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Introduction to User-Centred Interaction Design

USI Programme, Module E1-4 by Panos Markopoulos

November 2005

The aim of this module is to provide a step-by-step introduction to user-centred  interaction design. This is achieved by means of a mini-project during which students execute a single iteration through a typical user-centred design cycle.  The mini-project lasts two weeks and is punctuated by lectures that introduce students to some of the basic interaction design techniques.  Topics covered are:

The students have to present intermediate results at 3 stages of the project:

Projects will be executed by 5 teams of 4 USI 's.  Teams should be mixed.

Topics for the mini-project

John has an extremely messy room.  Piles of paper litter his desk.  Some of them carry the remains of earlier attempts to get organized: post-it notes announcing what the content of the pile was.  The room has 3 whiteboards.  Magnets keep in place print-outs of mails, excel sheets with things that obviously look like timetables/calendards, adverts of products, formal letters, photo-printouts, and drawings from his kids.  Post-it notes contain passwords for his file system and various web-services, messages left by colleagues on his door, reminders to himself that are faded from years ago.  Writing on the whiteboard includs notes, to-do lists, calculations that were once relevant and meaningful and some notes that are still crucial and necessary on a daily basis. 

This rich whitebord is not the only external display that John uses.  He often works at  his colleagues offices with them and would like to have access to his whiteboard or piles of papers on his desk - let alone the files on his PC.  Especially his mailbox and mail archive are things that John needs to consult quite often in group situations.

The mess with John is getting from bad to worse...The conference table in his room is now a cross between his whiteboard and his desk.  It contains piles like those on the desk, though these piles tend to me more recent and smaller (and definitely collect less dust).  There is writing on the table, but thankfully still on pieces of paper rather than on the table surface itself.  These have been built, reorganized and re-interpreted during several meetings.  John's mess seems to expand also to the announcement board outside his room and in the coffee area, where he sometimes places announcements of general interest or works with colleagues in impromptu meetings.

John needs to do some housekeeping or his mess will lose its organized character and he will lose useful notes, records of past discussions and useful tools for collaboration.

This vignette highlights the need for shared public displays to support group activities.  This  can be for knowledge workers, students, customers at a travel agent, fashion designers, etc. The purpose can be work but it can also be entertainment, e.g., sharing pictures, cultural activities, etc.

Each team should tackle their preferred target user group, e.g., children at school, families at home, professionals in an office environment, organizers of a public event.   Targeting different kinds of office environments, e.g., travel agent, university, software house, bank,  is also a good idea.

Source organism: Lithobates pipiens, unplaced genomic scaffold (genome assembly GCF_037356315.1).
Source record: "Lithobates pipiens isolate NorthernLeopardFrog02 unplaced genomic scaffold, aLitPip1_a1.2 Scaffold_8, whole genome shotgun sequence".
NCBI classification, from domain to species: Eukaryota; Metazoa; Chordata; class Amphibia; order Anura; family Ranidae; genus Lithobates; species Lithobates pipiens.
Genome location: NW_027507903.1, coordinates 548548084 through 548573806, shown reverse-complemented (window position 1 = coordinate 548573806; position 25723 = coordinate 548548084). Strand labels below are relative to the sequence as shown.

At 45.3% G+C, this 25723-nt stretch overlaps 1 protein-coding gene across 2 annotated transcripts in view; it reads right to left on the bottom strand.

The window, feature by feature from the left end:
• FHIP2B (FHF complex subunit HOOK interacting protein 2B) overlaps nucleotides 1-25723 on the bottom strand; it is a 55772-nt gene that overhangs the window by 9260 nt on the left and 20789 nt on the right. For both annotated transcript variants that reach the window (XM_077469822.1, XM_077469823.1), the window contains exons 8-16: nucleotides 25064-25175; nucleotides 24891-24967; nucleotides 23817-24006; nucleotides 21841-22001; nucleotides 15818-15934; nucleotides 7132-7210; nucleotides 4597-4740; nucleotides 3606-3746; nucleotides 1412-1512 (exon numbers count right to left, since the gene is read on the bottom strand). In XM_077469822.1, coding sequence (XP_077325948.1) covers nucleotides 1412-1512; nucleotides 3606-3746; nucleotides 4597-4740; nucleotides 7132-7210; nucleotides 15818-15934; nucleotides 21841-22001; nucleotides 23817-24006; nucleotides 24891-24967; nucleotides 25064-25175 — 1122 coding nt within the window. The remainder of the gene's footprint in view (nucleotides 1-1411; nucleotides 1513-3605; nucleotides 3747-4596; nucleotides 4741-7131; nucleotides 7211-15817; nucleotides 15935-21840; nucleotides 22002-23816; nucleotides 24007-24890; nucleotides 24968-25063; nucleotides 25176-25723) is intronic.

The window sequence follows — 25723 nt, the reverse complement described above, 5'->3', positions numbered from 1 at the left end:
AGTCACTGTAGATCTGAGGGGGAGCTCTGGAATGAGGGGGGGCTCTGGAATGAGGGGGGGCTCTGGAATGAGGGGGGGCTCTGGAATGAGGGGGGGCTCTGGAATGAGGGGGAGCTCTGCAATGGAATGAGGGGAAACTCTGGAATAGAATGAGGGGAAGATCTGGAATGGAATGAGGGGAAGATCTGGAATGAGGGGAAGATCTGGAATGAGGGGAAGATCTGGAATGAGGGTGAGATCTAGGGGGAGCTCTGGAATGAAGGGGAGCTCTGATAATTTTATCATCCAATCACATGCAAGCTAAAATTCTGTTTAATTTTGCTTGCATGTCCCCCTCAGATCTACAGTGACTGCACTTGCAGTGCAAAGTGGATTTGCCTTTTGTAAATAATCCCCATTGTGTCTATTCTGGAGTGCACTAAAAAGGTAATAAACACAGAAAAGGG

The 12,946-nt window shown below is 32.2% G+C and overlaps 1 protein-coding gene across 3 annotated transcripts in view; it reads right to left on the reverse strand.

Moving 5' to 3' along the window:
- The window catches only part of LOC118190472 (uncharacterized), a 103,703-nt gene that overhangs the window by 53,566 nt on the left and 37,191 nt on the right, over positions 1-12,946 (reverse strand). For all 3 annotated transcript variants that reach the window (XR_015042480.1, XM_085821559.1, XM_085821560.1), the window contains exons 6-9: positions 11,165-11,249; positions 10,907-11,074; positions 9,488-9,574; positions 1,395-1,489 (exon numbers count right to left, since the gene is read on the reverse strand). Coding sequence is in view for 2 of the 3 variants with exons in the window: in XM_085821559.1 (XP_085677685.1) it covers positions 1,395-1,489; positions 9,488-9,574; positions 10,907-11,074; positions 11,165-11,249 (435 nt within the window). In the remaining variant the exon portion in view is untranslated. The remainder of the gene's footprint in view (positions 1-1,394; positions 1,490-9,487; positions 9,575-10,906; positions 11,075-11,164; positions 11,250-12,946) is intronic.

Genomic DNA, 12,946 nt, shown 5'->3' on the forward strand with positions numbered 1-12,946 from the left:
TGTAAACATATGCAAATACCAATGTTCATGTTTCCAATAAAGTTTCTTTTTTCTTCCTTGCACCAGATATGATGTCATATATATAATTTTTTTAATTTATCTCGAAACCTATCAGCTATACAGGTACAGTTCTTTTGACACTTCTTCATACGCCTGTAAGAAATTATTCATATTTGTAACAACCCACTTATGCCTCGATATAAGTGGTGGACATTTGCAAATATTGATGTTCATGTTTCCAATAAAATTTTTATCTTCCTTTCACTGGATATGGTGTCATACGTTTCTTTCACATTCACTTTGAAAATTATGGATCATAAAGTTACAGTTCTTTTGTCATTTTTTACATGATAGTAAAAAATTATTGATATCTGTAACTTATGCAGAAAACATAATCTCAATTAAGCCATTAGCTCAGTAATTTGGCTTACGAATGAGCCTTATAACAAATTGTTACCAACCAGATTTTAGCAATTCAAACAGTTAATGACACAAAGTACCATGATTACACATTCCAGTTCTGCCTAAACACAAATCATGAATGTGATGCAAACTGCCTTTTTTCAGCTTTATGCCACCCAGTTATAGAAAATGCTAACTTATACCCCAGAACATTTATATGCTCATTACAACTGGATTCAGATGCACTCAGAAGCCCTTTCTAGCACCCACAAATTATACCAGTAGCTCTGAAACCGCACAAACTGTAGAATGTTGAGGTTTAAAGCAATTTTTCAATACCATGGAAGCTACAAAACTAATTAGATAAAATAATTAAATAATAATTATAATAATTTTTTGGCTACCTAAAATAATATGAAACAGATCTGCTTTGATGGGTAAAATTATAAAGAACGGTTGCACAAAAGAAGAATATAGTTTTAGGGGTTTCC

Recommended text book : Preece,J., Rogers,Y., and Sharp, H., Interaction Design, Wiley, 2002.

I will also be handing out reading from the following books:



Lecture / Presentations


Mon 28/11,  9:30-13:00

Introduction/Overview of module

Defining Design Problems

User Profiles


Group formation

Mayhew chapters 2

Jordan chapter 3


Wed 30/11,  9:30-11:00

Personas and Task Analysis

Personas by Cooper

Mayhew Chapter 3

Thu 1, 9:30-11:30


Prepare personas and task analysis for your project

Fri 2, 9:30-12:00

Presentations of User Study

Draft report on problem definition and user requirements (deadline Fri Dec 1, 17:00)

Mon 5/12 9:30-12:30

and 13:30-15:00

Conceptual design, metaphors and lo-fi prototypes, idea generation

Preece, Rogers & Sharp, chapter 8

Make conceptual designs for your projects

Wed 7/12 9:30-12:30

Detailed Design , Usability Heuristics &  Usability Testing

Preece, Rogers and Sharp, chapters 10 and 11

Fri 9/12 13:00-15:00

Final Presentations

Hand in Final Report

Ground Rules for Presentations

Everyone should be present in the class at the starting time listed above.

To minimize change-over time, presenters should have one laptop connected, with access (through the network or USB stick or hard disc) to the presentations of each team.

Each group has 25 minutes max plan for presentations of 15 minutes and 10 minutes for discussion.

In preparing your presentations, make sure you describe:

It helps if the whole group is interactive, so you can learn from each other's experiences. So ask questions, share your thoughts about the work of other people.

One rule is though to remain constructive even when you are offering critique. You can inquire about the rationale of other people's work, suggest shortcomings, offer alternatives, but do so in a helpful manner that does not become personal.

Ground Rules for Reporting

Each report should have a cover, including the names of team members.

Reports must be mailed by17:00 on the day of its specified deadline.

Hard copies of interim reports should be handed in on the first meeting after the deadline.

The hard copy of the final report should be handed in during the final presentation.

Hand in your best shot no iterations of deliverables with me will be supported (i.e., I will not be correcting the same work till it is good enough).

You can use any format you like e.g., the SIGCHI format or the simple template provided.